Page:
Additive Manufacturing: Quit being a part of the problem and start being a part of the solution
Can additive manufacturing now be a part of the solution in intellectual property?
The Intellectual Property Act 2014 received Royal Assent on 14 May 2014. The bill is designed to modernise various aspects of the law in relation to intellectual property, details of some of the changes relating to design protection are provided below.
As a result of the implementation of the bill infringement of a register design, in certain circumstances, is now a criminal offence. Such an offence is committed where a person intentionally copies a registered design to make a product exactly to the design, or a product that only differs in immaterial details, the person knew the design was registered, and such copying is carried out without the permission of the registered proprietor of the design.
A Designs Opinion Service is to be provided by the UK Intellectual Property Office (IPO). Opinions provided by the UK IPO will be non-binding, but are intended to enable disputes relating to infringement to be more readily settled without the need for costly litigation.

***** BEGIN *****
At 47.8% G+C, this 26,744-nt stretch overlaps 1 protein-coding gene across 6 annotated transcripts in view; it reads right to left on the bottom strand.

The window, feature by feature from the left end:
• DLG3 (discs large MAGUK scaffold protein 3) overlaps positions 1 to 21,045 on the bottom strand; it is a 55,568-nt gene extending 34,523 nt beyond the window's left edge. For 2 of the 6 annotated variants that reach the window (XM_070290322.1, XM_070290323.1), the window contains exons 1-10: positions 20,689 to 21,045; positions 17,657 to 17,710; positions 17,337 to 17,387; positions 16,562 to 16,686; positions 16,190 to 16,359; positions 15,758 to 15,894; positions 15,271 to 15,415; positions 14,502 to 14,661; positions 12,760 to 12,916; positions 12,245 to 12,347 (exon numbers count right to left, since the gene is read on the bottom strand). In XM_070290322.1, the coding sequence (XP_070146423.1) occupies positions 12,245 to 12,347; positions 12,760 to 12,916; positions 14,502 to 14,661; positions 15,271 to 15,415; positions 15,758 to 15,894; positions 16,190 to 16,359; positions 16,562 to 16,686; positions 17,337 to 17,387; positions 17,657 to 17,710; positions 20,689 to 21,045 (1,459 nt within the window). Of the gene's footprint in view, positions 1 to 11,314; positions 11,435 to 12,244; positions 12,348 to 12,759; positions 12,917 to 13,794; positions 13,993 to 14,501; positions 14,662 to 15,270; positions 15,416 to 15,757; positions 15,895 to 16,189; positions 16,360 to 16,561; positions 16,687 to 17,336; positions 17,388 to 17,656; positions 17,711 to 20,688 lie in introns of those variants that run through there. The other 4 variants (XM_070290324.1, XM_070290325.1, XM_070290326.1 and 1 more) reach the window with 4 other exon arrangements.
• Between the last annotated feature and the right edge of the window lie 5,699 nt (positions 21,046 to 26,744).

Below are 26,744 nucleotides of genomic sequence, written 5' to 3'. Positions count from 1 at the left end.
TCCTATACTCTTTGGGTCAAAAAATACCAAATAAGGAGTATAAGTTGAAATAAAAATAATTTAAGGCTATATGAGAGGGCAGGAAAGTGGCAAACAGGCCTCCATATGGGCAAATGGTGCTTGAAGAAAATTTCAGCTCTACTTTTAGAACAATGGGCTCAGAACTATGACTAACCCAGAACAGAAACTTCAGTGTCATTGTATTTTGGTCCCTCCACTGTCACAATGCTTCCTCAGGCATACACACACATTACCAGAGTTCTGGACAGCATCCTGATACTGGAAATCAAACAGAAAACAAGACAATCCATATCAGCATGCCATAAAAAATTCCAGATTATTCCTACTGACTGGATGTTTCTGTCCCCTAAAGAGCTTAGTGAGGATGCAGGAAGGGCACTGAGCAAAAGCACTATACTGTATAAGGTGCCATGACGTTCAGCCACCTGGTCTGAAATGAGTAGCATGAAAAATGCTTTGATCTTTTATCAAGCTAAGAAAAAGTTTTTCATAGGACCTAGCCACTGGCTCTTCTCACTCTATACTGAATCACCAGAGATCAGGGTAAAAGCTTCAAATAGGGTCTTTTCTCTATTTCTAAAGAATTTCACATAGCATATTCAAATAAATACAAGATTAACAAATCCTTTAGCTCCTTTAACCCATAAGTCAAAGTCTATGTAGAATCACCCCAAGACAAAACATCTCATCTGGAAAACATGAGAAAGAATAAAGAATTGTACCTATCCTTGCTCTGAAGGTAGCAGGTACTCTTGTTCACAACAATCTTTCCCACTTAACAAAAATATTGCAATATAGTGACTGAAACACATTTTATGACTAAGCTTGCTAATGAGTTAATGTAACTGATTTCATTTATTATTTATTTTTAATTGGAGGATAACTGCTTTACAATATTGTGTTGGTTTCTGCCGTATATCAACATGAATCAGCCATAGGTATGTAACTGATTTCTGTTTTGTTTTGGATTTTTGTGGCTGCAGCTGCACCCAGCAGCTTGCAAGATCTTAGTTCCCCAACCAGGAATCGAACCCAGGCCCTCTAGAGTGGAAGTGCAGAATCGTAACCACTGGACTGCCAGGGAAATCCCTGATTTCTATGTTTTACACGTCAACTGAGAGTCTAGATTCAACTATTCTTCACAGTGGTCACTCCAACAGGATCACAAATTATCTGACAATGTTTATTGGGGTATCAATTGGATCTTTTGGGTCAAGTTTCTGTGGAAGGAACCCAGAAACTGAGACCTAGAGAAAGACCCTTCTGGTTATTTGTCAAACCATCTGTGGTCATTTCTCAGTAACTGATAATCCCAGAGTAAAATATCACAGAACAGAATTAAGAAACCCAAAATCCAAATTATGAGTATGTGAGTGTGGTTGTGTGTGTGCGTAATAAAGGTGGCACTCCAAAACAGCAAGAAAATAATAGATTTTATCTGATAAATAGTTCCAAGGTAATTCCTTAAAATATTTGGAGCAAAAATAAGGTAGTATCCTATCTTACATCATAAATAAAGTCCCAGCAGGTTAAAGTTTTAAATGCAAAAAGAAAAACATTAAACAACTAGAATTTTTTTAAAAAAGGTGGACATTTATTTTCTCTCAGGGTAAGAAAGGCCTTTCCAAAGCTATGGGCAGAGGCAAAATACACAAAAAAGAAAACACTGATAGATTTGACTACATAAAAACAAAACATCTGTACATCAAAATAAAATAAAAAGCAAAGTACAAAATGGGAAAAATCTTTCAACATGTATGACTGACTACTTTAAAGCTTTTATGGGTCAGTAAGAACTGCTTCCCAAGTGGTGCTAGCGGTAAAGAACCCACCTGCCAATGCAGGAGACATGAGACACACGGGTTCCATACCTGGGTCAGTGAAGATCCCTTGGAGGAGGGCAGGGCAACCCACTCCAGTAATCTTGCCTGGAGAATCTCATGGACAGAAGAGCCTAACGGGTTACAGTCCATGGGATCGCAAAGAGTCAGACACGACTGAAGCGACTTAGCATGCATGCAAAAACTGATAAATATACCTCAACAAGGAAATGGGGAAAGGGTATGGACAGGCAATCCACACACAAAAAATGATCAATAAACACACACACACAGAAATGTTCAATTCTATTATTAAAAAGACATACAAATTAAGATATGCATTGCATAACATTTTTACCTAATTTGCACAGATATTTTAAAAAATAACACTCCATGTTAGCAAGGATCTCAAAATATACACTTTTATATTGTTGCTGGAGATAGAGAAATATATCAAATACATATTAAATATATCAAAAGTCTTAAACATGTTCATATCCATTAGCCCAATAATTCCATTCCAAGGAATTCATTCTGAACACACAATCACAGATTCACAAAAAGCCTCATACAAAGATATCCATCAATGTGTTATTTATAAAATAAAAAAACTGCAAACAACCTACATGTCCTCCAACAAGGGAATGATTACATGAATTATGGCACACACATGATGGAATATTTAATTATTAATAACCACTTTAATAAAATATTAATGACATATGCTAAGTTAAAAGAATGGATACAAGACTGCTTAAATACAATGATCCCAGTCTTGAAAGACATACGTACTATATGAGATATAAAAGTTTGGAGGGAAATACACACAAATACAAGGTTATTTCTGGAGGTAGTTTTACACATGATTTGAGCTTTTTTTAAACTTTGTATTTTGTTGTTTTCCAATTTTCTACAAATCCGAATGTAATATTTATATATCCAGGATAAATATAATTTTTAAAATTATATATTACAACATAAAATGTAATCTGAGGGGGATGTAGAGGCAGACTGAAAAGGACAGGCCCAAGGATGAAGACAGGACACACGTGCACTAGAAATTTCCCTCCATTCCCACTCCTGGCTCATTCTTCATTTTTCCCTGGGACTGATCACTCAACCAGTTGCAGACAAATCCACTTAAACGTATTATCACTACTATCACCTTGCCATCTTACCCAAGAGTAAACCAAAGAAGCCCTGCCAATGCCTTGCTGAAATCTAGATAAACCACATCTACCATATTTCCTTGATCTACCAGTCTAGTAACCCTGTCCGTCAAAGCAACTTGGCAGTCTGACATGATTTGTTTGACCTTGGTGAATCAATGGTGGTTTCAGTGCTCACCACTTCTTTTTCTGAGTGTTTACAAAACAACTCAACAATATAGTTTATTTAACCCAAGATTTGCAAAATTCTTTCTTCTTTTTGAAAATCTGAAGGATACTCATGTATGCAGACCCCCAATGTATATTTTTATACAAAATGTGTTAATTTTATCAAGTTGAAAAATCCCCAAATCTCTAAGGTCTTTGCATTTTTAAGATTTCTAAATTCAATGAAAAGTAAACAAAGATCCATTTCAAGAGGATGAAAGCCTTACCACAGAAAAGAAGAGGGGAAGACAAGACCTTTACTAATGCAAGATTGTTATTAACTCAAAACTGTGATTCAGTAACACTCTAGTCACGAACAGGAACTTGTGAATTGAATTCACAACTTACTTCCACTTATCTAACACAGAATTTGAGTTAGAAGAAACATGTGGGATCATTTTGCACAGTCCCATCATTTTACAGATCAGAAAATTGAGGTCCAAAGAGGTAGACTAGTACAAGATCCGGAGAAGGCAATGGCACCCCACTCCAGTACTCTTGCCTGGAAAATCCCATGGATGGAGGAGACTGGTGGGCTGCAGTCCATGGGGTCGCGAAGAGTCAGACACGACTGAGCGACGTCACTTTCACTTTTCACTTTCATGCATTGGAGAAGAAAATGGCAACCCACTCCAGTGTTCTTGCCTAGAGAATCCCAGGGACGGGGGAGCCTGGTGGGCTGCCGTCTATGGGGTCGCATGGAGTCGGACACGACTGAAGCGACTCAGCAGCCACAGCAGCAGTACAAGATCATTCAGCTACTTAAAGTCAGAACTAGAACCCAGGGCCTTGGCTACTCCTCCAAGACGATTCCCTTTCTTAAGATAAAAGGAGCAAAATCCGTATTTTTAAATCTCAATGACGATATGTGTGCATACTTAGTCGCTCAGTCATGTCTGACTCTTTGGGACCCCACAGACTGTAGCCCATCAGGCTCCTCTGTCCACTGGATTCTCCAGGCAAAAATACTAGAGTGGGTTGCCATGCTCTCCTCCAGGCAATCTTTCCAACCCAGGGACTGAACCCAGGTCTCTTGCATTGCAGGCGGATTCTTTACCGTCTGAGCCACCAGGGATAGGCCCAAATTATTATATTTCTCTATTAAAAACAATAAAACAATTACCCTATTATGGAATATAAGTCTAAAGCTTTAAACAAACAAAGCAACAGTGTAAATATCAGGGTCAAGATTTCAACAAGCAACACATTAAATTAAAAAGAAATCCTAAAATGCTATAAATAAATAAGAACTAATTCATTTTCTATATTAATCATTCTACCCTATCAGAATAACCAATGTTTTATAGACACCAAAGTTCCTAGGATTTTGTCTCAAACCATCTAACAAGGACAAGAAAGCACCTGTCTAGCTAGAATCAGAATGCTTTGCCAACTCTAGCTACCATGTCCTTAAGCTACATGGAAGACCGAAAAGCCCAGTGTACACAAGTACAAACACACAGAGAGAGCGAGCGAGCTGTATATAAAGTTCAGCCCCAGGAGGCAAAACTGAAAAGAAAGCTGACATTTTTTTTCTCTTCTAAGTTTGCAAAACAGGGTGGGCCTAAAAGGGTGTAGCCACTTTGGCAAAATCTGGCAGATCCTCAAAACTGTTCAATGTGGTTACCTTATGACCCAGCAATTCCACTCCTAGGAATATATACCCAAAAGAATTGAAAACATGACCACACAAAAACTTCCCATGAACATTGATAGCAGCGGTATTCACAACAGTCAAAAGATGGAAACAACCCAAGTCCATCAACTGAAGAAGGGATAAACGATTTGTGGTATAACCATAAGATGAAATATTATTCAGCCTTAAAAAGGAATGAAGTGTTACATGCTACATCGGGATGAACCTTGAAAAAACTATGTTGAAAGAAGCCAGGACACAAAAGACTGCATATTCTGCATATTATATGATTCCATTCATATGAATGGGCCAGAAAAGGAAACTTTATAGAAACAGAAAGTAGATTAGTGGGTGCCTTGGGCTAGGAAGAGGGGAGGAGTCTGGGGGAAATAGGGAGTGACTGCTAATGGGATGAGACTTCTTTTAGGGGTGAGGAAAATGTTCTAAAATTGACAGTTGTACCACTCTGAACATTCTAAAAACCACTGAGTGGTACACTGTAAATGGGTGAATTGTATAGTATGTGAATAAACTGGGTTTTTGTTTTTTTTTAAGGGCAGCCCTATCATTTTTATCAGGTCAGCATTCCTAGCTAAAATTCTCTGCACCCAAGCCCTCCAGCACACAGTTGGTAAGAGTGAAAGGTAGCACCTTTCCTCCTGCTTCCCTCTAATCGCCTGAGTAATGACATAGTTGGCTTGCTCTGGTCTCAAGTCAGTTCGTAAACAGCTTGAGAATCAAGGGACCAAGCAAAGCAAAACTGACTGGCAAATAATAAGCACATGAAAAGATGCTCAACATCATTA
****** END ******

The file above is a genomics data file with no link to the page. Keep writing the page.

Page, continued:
Certain acts are exempted as not being an infringement of an unregistered design, e.g. experimentation, teaching, and acts done privately and for non-commercial purposes.
The new act implements a provision whereby a third person, acting in good faith, who is using a design that is subsequently registered by someone else, may continue to use said design; provided that the third party has made serious and effective preparation to use the design.
The act also brings the rules regarding ownership of UK designs into line with the corresponding rules of the EU, i.e. it is the designer, and not the commissioner, who will be the owner of a new design. A commissioner of a design should therefore ensure that a contract is in place to transfer the rights to the design to themselves before the relevant work is started.
It will not be possible for a person who uses a registered Community design in the UK, with the permission of the design owner, to be subsequently sued for infringement of the associated copyright.
If you would like further advice on design rights or any other type of intellectual property, contact us and an advisor will get back to you.